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Circulation. 2000 Nov 7;102(19 Suppl 3):III222-7.

Skin cancer in heart transplant recipients: risk factor analysis and relevance of immunosuppressive therapy.

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Department of Cardiology, University of Padova, Padova, Italy.



The frequency of skin tumors of all types and specifically of squamous cell carcinoma (SCC) is increased in heart transplantation (HT), but the predisposing risk factors are controversial.


We studied 300 patients (age 49+/-15 years, 258 men, mean follow-up 4.6 years, follow-up range 1 month to 12 years) who were receiving standard double (cyclosporin plus azathioprine) or triple (cyclosporin plus azathioprine plus prednisone) therapy. The first-year rejection score was calculated for endomyocardial biopsy samples (International Society for Heart and Lung Transplantation grade 0=0, 1A=1, 1B=2, 2=3, 3A=4, 3B=5, and 4=6) and used as an indirect marker of the level of immunosuppression. Multivariate analysis (Cox regression) included age at HT, sex, skin type, first-year rejection score, presence of warts and solar keratosis, lifetime sunlight exposure, and first-year cumulative dose of steroids. The incidence of skin tumors of all types increased from 15% after 5 years to 35% after 10 years after HT according to life-table analysis. Age at HT of >50 years (P:=0.03, RR=5.3), skin type II (P:=0.05, RR=2.6), rejection score of 19 (P:=0.003, RR=5.7), solar keratosis (P:=0.001, RR=6.9), and lifetime sunlight exposure of >30 000 hours (P:=0.0003, RR=7.6) were risk factors for SCC.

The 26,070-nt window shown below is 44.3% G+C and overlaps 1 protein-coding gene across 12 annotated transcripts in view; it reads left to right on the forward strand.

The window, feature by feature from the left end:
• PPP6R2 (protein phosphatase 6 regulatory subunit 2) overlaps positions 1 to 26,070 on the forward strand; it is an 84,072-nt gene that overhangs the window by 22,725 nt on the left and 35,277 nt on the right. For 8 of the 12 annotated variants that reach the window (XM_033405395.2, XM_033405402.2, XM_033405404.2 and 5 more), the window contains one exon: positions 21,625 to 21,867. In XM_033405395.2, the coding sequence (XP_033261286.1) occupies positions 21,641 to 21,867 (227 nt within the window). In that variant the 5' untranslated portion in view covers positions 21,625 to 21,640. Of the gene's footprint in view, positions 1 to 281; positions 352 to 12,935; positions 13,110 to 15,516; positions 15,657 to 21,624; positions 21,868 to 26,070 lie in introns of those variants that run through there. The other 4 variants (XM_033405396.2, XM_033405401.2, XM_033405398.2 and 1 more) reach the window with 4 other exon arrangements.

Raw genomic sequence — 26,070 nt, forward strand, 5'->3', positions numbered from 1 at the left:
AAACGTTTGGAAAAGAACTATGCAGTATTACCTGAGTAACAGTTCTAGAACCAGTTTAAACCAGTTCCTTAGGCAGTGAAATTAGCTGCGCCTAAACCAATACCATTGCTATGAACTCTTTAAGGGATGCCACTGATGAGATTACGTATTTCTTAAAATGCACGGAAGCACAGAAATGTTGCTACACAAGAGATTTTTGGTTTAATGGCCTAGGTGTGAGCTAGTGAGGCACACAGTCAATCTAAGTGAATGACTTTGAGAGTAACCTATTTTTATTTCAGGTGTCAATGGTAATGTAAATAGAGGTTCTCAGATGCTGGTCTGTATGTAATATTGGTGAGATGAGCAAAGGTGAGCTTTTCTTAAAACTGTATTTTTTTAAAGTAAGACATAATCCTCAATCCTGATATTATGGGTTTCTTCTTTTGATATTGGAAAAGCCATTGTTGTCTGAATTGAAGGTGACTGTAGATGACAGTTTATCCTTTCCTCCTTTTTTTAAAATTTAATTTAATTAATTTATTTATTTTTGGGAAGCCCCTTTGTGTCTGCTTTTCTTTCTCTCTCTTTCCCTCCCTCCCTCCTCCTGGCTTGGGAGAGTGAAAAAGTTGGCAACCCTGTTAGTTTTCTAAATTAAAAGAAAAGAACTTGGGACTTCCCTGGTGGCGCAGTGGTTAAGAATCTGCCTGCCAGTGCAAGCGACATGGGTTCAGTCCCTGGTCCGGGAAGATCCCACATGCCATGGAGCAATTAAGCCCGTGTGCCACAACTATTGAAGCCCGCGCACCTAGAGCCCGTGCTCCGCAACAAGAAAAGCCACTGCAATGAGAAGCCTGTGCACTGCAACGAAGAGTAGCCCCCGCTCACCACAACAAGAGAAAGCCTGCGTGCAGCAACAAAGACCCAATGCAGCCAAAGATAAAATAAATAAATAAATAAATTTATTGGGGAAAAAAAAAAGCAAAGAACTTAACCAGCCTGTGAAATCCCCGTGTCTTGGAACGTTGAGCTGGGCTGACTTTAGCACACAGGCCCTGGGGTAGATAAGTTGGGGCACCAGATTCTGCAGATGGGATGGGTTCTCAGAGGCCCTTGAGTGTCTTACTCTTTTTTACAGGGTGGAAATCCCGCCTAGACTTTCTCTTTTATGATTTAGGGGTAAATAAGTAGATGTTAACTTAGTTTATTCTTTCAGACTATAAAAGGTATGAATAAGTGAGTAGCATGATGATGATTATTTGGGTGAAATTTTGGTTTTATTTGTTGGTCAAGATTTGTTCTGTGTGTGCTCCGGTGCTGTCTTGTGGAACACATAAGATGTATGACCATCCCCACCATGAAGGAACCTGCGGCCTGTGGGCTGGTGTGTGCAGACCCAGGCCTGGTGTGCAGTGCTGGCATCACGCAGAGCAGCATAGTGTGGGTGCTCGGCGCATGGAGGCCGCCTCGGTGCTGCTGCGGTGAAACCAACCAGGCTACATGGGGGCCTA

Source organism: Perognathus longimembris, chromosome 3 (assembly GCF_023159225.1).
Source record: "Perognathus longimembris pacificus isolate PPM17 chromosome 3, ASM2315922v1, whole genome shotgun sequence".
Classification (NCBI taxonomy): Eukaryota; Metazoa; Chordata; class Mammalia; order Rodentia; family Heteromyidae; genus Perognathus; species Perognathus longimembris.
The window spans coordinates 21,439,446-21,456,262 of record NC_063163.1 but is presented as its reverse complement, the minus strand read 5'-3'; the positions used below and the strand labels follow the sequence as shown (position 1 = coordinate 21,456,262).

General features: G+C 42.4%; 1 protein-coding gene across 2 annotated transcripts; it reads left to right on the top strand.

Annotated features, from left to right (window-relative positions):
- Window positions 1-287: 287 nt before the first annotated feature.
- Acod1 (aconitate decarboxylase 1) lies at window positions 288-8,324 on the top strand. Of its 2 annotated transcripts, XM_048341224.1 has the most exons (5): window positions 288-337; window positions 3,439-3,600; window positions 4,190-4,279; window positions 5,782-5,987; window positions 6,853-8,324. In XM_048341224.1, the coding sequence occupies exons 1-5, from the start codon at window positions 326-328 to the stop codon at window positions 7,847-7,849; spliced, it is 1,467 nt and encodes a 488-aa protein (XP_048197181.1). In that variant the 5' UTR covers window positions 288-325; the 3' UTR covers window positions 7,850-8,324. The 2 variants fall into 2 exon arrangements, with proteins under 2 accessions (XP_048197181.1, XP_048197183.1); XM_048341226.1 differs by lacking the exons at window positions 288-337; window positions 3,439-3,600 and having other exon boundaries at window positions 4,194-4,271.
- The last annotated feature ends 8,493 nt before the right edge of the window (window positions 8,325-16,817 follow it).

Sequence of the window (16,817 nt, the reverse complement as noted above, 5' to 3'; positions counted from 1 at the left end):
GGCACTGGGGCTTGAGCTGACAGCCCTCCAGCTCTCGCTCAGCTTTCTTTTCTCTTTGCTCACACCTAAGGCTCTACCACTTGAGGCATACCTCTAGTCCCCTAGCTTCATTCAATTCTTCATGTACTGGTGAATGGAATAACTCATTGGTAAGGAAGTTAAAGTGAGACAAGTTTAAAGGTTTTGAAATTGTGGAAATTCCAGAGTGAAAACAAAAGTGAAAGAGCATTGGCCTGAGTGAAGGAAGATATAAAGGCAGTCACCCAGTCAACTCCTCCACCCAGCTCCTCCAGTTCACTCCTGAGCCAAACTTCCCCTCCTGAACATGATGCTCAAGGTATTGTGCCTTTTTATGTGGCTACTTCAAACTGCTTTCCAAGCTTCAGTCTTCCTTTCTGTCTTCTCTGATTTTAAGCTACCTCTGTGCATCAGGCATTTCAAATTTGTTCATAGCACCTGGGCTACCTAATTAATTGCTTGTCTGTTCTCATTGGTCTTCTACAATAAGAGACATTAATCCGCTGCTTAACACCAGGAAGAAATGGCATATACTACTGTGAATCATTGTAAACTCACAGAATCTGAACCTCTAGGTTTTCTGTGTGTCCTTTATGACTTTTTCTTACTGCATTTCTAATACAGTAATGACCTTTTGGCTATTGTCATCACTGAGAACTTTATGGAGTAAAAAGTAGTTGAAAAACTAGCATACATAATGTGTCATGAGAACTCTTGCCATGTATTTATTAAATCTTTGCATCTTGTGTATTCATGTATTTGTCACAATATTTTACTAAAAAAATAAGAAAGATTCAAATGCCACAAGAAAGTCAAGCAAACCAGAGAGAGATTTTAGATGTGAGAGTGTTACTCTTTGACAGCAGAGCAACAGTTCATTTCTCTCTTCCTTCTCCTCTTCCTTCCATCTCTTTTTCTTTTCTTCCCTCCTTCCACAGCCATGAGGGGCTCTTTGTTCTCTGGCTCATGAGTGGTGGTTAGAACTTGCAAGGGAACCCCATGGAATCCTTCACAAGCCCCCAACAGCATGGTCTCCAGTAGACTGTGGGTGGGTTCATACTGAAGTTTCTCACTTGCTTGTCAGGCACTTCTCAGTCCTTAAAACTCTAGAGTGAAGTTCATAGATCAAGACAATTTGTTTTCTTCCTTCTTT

Older age at HT, light skin type, solar keratosis, greater sunlight exposure, and high rejection score in the first year were independently associated with an increased risk of SCC. The progressive increase in cancer frequency during follow-up and the association with high rejection scores suggest that both the length and level of immunosuppression may be relevant. Because cumulative immunosuppressive load is cumbersome to calculate, a high rejection score in the first year may provide a useful predictor for patients at risk.

[Indexed for MEDLINE]

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